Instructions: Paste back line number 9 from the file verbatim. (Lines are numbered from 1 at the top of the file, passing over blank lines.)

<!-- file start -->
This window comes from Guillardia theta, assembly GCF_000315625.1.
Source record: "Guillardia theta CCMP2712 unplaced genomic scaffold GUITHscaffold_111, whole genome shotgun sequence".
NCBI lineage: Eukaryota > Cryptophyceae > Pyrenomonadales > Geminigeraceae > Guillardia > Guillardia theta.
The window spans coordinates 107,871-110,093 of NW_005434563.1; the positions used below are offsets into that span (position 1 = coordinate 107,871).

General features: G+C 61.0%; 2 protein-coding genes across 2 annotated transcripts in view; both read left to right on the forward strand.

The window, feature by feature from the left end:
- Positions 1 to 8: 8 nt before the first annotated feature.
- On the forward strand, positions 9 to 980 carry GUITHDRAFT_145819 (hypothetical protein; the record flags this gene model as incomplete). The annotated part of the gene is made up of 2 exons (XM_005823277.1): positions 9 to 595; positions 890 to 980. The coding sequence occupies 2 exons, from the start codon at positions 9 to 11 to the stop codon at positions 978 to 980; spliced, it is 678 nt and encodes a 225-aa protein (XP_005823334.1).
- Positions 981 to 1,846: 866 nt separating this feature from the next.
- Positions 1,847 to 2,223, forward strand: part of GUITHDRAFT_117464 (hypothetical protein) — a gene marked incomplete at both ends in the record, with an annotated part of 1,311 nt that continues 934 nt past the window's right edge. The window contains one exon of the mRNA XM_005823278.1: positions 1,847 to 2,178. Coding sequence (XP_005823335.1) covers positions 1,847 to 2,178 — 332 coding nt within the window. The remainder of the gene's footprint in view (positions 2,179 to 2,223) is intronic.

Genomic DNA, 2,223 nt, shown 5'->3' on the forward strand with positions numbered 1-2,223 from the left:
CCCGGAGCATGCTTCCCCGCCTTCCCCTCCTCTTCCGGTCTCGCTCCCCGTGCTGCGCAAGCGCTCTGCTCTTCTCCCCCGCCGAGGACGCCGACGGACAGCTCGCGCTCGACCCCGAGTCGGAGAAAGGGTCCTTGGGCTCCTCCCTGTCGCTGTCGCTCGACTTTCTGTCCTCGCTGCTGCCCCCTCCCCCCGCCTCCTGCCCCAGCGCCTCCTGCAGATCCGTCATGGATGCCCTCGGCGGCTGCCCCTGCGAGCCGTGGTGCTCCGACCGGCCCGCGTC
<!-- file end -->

- Positions 981 to 1,846: 866 nt separating this feature from the next.